‘Ramendu was a student of English literature and my subject was Bengali. But we both had sociology as subsidiary subject. From that class I noticed that Ramendu started following me,’ said Ferdausi Majumdar while sharing the love story between her and Ramendu.

After some time they realised that they had fallen in love with each other. Ramendu Majumdar often used to visit Ferdausi’s house and her family members used to like him. They knew each other from a close distance for over five years.

Later they decided to get married. But, Ferdausi’s father was against the marriage as Ramendu belonged to a different religion. However, Ferdausi and Ramendu both were determined to tie the knot. Later, after a lot of twists and turns, finally the family members agreed and the two lovers got married on June, 1970.

Meanwhile, Ferdausi obtained her master’s degree with a double major in Bangla and Arabic from the University of Dhaka.

After a year, 1971 brought the toughest time for the people of East Pakistan, now Bangladesh. Ferdausi and her other family members went to India during the liberation war while Munier Chowdhury decided to stay back.

On December 14, 1971 Pakistan Army kidnapped a large number of Bengali intellectuals, educators, doctors and engineers. Munier Chowdhury was among them. He was killed on that day.

However, Bangladesh got independence and after a year in 1972, Abdullah Al Mamun and Ramendu Majumdar formed their theatre troupe titled ‘Theatre’. Ferdausi Majumdar also joined them. Since then she has dedicated her life for the enrichment of Bangladeshi theatre.

Most acclaimed productions where she left her obvious footprint included ‘Payer Awaz Paoa Jaye’, ‘Kokilara’, ‘Macbeth’, ‘Meraj Fakirer Maa’, ‘Baramkhana’ and more are under her belt. She has played important roles in these dramas.

‘“Kokilara” is one of the productions which was and is very close to my heart. Abdullah Al Mamun wrote the play in early 90s. It was a monodrama. He came along and offered me to act. When I read the script, I was sure I couldn’t do it. Playing seventeen characters at once seemed impossible to me. But Abdullah Al Mamun was determined and he gave me courage,’ said the actress.

She got huge appreciation for acting in ‘Kokilara’. She memorised the script by heart and she can still remember the dialogues.

Alongside theatre, Ferdausi also made her mark in other fields of acting: television drama and film. Ferdausi Majumdar has acted in around 300 television plays till date.

‘Borof Gola Nodi’, ‘Ekhono Kritodas’, ‘Jibito O Mrittu’, ‘Nivrito Jotone’, ‘Tahader Joubon kaal’, ‘Shonkhoneel Karagar’ and others are Ferdausi’s notable television plays and serials. Apart from acting, she has directed a number of plays including ‘Krishnokanter Will’, ‘Chithhi’, ‘Tahara Tokhon’, ‘Meherjan Arekbar’, ‘Mukuti’ and others.

Ramendu and Ferdausi Majumdar’s only daughter Tropa Majumdar has followed on her parents’ footprints. She has established herself as a skilled actress as well.

Alongside acting Ferdausi has worked as a teacher at Agrani Girls’ High School in Azimpur, and later taught at Wills Little Flower School for many years.

For her outstanding contribution to the acting arena, Ferdausi Majumdar received a number of prestigious awards. She was conferred Ekushey Padak in 1998, William Kerry Award in 1998, Bangladesh Shilpakala Academy Award for Best Actor in 1978 and more.

Though Ferdausi is a regular face on stage and television, she did not act in many films. ‘Maaer Odhikar’ and ‘Domka’ are two films she worked in.

On the question of why she did not act much in film industry, she said, ‘Film is a totally different platform. As I came from stage background, film seemed a little different to me. Extreme makeup, the dressing style is also different and the dialogues are sometimes very dominating. I preferred not to appear randomly in films.’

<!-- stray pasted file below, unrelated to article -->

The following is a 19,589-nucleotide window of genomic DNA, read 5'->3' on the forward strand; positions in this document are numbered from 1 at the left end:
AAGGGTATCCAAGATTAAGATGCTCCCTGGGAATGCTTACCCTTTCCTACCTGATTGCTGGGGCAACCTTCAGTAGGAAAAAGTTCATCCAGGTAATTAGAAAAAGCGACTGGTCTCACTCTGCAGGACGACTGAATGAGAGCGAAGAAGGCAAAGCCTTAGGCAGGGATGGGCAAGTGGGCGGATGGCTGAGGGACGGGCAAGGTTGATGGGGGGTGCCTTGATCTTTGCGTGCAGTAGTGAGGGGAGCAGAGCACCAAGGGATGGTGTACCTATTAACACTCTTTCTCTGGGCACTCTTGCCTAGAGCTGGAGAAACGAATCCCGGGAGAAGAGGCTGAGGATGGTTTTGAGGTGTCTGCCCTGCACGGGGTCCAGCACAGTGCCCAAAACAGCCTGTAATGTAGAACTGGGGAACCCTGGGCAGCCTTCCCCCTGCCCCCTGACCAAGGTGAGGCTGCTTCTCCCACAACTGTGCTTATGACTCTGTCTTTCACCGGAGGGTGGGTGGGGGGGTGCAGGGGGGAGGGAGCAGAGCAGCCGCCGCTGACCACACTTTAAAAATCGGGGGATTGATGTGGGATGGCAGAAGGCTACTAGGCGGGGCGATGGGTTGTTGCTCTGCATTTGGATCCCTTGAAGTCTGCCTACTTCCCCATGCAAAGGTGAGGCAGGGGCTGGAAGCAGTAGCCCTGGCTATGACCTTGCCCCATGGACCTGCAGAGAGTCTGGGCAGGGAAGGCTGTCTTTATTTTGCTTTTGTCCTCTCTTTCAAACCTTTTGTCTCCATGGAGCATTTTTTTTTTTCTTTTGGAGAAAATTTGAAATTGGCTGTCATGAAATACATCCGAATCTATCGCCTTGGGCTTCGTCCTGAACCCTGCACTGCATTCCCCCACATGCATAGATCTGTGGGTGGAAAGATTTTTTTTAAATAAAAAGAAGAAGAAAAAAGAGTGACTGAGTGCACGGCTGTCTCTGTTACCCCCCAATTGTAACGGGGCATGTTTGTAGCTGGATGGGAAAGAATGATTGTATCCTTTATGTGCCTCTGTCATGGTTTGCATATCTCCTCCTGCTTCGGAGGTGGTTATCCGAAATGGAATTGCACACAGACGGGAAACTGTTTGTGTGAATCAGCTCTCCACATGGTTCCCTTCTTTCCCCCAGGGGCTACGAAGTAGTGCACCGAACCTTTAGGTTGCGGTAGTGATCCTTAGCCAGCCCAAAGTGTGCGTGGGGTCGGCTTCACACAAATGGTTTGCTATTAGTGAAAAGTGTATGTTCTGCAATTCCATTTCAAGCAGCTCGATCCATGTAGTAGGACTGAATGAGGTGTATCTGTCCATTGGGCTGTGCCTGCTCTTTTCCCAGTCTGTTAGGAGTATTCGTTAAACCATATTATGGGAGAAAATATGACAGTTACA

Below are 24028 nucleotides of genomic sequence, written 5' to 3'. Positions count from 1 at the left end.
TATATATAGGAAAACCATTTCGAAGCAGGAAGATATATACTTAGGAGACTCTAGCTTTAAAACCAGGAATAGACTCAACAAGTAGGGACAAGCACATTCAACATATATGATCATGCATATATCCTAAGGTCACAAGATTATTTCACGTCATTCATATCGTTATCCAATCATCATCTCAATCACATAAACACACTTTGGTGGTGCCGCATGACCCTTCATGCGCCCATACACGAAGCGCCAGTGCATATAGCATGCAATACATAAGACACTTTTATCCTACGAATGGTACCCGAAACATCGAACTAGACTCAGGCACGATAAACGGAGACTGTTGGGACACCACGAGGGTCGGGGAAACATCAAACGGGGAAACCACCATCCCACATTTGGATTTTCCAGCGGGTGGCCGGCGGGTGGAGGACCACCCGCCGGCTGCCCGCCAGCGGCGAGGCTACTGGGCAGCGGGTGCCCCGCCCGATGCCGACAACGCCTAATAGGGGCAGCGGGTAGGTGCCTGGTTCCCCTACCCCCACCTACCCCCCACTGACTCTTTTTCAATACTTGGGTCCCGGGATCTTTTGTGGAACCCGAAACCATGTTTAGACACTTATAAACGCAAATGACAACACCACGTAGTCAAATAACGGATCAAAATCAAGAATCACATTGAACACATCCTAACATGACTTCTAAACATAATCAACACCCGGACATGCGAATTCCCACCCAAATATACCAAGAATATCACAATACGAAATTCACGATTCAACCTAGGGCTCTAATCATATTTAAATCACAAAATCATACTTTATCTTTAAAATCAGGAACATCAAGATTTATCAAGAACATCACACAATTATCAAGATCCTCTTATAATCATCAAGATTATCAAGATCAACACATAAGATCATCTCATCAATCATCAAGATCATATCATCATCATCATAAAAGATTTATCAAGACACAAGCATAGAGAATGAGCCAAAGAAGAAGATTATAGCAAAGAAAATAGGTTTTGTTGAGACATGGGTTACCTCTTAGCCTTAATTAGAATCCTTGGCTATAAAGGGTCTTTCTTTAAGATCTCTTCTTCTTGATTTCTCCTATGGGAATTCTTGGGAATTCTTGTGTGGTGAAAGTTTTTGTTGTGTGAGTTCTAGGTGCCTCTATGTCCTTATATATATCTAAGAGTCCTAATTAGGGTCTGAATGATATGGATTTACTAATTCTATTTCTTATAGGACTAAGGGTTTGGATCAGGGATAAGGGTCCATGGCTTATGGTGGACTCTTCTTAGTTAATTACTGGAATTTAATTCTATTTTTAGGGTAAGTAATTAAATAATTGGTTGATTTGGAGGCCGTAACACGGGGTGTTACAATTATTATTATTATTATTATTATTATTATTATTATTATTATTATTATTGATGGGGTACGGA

But, I have some regret regarding films. Abdullah Al Mamun asked me to act in his film ‘Sareng Bou’. As I was too busy with my family, I could not accept his offer. Later again I had to refuse Sheikh Niamat Ali and Masihuddin Shaker’s jointly directed film ‘Surja Dighal Bari’ as my daughter Tropa was too little back then, she added.

After many years of performance that turned her into a legend, Ferdausi Majumdar was cast in a film titled ‘From Bangladesh’ directed by Shahnewaz Kakoli. It is a film based on the liberation war where Ferdausi will be seen in the role of a Hindu widow.

In her presence, one must raise the common but a crucial question — what is the mantra behind her success?

‘Acting should be a matter of passion. If an actor has respect for the job, she or he will definitely be successful. I have played diverse roles. I always looked for the scope where I could show my skill. Doesn’t matter if the role is that of a maid or a mother’s,’ Ferdausi shared.

She spoke of few plays that she thought gave her many opportunities to apply her skill. They included ‘Meherjan Arekbar’, ‘Golap Bagan’, ‘Ekhon Dussomoy’, ‘Ekhono Kritodash’.

‘In the play “Ekhon Dussomoy” was based on a flood affected area. I played a role named Jorina in that play. For the sake of my role, I had to use very dirty clothes that stank. But, I did not hesitate thinking about the dirt or the odor of the clothe. I could do it because I had dedication,’ Ferdausi observed.

The veteran actress is in her late seventies now. Presently she is working as a Bengali teacher of Sunbeams school located in Uttara.

She travels regularly from her home at Central Road to school in Uttara, which takes over four hours everyday. She spends most her days checking answer scripts of her students. Moreover, whenever she gets leisure, Ferdausi prefers to watch television and in prayer.

‘Sometimes I cook as well. Though I have a helping hand who cooks, I prefer to make the special dishes for my family,’ said Ferdausi Majumdar.

She still acts on stage as a part of the theatre troupe Theatre.

Ferdausi Majumdar has written several books as well. Apart from her autobiography, Ferdausi wrote ‘JaIcche Tai’, ‘Aubhinay Jibaner Katha’, ‘Nuri Kahini’ and ‘Mane Pare’. These books encapsulates real incidents from her life.

Before the sudden death of playwright Abdullah Al Mamun in 2008, he made a 86-minute documentary, Jiban O Obhinay, on Ferdausi Majumdar, which broadly focuses on her life as an actor.  


Courtesy of Ferdausi Majumdar